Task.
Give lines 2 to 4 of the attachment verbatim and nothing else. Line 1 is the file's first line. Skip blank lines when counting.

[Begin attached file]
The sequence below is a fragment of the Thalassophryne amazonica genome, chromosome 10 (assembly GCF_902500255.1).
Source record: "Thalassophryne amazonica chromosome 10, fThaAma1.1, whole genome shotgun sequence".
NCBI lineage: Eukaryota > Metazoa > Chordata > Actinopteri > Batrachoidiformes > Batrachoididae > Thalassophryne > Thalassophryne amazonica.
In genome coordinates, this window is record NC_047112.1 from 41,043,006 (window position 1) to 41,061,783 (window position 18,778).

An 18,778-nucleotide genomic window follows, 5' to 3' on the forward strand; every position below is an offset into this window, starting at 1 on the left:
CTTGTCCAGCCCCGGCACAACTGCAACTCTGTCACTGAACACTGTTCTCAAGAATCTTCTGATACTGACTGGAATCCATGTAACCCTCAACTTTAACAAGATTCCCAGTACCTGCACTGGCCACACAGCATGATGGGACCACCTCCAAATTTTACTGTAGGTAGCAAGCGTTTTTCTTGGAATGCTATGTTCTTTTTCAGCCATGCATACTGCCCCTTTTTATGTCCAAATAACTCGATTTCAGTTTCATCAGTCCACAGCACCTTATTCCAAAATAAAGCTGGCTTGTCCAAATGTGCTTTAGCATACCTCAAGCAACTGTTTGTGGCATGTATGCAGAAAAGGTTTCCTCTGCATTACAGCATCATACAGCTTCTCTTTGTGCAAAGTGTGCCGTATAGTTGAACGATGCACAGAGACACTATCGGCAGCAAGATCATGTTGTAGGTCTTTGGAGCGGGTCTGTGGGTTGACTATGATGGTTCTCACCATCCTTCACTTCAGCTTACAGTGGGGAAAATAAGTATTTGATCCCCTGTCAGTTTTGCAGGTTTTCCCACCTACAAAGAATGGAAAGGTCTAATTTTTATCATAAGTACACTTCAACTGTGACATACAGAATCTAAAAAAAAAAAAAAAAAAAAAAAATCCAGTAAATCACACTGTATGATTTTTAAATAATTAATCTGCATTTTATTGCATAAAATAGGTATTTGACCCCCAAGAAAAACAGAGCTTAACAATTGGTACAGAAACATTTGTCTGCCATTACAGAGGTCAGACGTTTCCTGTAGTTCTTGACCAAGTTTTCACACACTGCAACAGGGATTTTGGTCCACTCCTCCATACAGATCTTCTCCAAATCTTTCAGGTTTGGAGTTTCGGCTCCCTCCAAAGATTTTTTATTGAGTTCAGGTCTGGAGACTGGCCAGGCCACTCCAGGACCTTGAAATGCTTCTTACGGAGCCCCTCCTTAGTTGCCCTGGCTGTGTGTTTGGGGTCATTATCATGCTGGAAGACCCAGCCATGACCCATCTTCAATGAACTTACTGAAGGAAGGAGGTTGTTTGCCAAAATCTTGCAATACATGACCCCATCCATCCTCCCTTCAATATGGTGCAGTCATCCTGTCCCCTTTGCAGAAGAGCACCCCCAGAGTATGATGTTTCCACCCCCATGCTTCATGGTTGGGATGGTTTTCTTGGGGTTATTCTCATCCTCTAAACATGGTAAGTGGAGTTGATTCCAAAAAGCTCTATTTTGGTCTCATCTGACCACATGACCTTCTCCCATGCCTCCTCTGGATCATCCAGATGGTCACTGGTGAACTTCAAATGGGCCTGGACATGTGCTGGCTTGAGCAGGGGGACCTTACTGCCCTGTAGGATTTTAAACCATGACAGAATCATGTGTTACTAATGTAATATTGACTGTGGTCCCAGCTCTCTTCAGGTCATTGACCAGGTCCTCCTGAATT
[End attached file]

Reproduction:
Source record: "Thalassophryne amazonica chromosome 10, fThaAma1.1, whole genome shotgun sequence".
NCBI lineage: Eukaryota > Metazoa > Chordata > Actinopteri > Batrachoidiformes > Batrachoididae > Thalassophryne > Thalassophryne amazonica.
In genome coordinates, this window is record NC_047112.1 from 41,043,006 (window position 1) to 41,061,783 (window position 18,778).